They're proffering a rulebook with two sets of guidelines: one for them, and one for everyone else. All views should be treated equally, says HRC—but some views should be treated more equally than others.
The bottom line is that Tyree has been picked as a "loser" because of his views, just as Sam has been picked as a "winner." Their performance on the field, it seems, is of less importance to all the football fans at HRC and in the media.
Raising the False (Penalty) Flag
Another NFL spotlight this week has focused on former Indianapolis Colts Coach Tony Dungy. Dungy was reported as saying about Michael Sam as a draft pick: "I wouldn't have taken him, not because I don't believe Michael Sam should have a chance to play, but I wouldn't want to deal with all of it."
Of course, cries of bigotry and persecution rang from the rooftops in response to that remark.
But what, after all, was Dungy really talking about? He said in a statement intended to clarify things that he meant Sam's sexual orientation could be an unwelcome "distraction." But that only caused an even greater uproar.
Since then, Dungy has said in a follow-up interview:
Well, gay marriage and who should be on a football team have nothing to do with each other... [On the Indianapolis Colts] [n]ot everybody... was a Christian. Not everybody believed what I did. Not everybody had the same views. To equate this to gay marriage to me, is really silly.
Yet that is precisely what people have sought to make it about, as silly as it is—and that's why I'm constrained to mention it here.
Because, you see, what has happened with Dungy is another example of the gross double-standard same-sex marriage activists want to apply to every aspect of public life.
Remember I said I'd return to the matter of Michael Sam's award last week? Well, consider things this way: Sam has been awarded a high honor in the NFL without having set foot on the field during a game of regulation play. He has also already faced an awkward scheduling difficulty because of a proposed documentary offer he accepted before committing to the NFL, which presented potential conflicts with his team obligations.
The point is that it is evident that Sam's orientation has already been a distraction from football. If you turned on ESPN over the last few days hoping for news of football, you would not have seen so much about pass completion statistics and running yard averages relevant to the upcoming season. You'd have seen instead a whole lot of talking about the drama of gay rights.
Is Tony Dungy a "bigot" for saying that he personally would rather not deal with any such and just do what he got into his career to do, which is win football games?
A Glimpse at the Playbook
Marriage Supporter, what is happening in the NFL is not an isolated phenomenon, but a sign of the larger cultural conflict of which NOM is on the front lines. This is why we need your help to continue the work that we do, and why I ask you so often to provide that assistance. Would you consider sparing a donation to NOM today?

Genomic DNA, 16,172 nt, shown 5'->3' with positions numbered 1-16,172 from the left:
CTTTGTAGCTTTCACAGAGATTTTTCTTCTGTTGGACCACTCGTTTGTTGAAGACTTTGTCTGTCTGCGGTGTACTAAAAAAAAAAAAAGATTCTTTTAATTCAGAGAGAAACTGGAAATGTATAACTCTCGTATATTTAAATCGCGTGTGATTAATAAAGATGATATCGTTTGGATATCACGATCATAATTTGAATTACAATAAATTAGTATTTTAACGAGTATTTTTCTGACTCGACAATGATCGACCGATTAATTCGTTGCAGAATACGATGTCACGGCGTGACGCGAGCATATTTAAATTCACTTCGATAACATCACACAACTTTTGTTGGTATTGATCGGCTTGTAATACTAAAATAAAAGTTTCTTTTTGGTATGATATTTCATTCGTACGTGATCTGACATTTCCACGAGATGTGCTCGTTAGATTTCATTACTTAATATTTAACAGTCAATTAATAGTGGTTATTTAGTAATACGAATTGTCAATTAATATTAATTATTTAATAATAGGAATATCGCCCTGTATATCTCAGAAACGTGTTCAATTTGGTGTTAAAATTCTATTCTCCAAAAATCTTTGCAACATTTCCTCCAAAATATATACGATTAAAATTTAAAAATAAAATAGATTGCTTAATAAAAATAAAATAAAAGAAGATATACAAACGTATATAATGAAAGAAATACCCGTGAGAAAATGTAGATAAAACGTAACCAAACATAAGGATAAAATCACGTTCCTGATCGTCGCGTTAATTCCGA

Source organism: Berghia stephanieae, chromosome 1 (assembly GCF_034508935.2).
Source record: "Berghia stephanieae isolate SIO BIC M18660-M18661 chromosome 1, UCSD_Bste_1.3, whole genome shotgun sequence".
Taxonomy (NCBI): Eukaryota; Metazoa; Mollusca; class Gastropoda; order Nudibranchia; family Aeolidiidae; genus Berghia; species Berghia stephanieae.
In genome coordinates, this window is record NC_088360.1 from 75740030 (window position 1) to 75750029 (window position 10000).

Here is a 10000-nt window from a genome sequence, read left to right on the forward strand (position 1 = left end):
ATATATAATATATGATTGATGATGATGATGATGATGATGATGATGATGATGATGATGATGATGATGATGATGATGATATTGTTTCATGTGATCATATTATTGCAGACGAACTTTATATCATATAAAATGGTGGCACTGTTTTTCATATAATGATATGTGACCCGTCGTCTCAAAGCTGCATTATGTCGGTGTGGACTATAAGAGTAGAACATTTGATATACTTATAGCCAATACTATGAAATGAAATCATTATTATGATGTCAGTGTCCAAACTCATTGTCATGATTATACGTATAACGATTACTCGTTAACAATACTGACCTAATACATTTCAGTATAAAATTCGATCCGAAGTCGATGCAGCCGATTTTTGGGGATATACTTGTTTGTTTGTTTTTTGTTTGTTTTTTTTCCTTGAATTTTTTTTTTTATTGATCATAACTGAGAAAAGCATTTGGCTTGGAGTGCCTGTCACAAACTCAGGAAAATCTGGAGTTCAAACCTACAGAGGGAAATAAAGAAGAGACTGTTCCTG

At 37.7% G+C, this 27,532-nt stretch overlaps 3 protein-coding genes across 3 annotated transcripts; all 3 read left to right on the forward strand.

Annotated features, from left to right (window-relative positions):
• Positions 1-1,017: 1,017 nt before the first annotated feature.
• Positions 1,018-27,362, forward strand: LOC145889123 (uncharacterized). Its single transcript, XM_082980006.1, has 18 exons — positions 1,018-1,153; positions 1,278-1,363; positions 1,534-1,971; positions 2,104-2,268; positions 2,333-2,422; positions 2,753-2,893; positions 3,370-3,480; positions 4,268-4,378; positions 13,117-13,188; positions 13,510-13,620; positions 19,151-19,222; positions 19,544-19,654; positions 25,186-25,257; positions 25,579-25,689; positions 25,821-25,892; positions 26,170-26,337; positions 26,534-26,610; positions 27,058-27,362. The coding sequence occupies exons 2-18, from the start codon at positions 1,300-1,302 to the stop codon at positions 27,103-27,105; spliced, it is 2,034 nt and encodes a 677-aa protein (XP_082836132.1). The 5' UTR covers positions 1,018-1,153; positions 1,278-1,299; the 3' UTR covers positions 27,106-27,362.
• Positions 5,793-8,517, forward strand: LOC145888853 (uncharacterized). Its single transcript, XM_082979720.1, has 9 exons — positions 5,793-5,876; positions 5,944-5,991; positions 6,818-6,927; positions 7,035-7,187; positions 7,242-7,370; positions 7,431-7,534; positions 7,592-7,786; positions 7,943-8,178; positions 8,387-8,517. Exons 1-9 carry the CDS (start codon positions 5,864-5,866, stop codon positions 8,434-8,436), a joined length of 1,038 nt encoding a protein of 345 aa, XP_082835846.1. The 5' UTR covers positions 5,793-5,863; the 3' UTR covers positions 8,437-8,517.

Still not convinced about how wide-spread the effects of redefining marriage are becoming?
Consider a final case.
A New York Times columnist named Josh Barro on Wednesday tweeted the following:
Anti-LGBT attitudes are terrible for people in all sorts of communities. They linger and oppress, and we need to stamp them out, ruthlessly.
A minute later he followed up with a second tweet:
We don't even need to change everybody's mind. Making people too embarrassed to express their anti-gay views is valuable progress.
Needless to say, debate quickly erupted on Twitter. But Barro stuck with it, late that night issuing a tweet comparing social conservatives to segregationists in the 1970s!
Finally, on Thursday morning, the good folks at the Media Research Center's NewsBusters asked Barro a direct question; and his reply is illuminating:
NB: Honest question for @jbarro: should the 'traditional marriage' opinion be stamped out ruthlessly?
Barro: @newsbusters I think it should be rendered unsuitable for polite company, like advocacy of segregation.
Rarely do we see such open frankness from those who favor redefining marriage. Here, in plain terms, is the page from the playbook that HRC and others have been enacting in their harassment of David Tyree and Tony Dungy over the past week:
The goal is to make "traditional marriage," or the very mention of it, "unsuitable for polite company, like advocacy of segregation."
Well, Marriage Supporter, I call foul on that play. And I know you will, too.
So, I ask you to please continue standing with NOM and speaking up on behalf of marriage—regardless of how many elite intolerant bigots in the media find it to be "unsuitable for polite company." Because if their company is considered "polite," then I'd hate to see what impolite company looks like.
Meanwhile, NOM will continue running both a strong offense and defense, trying to advance back down the field toward our goal: a mom and a dad for every child, and a culture that recognizes the great and beautiful good of marriage between one man and one woman.
Brian S. Brown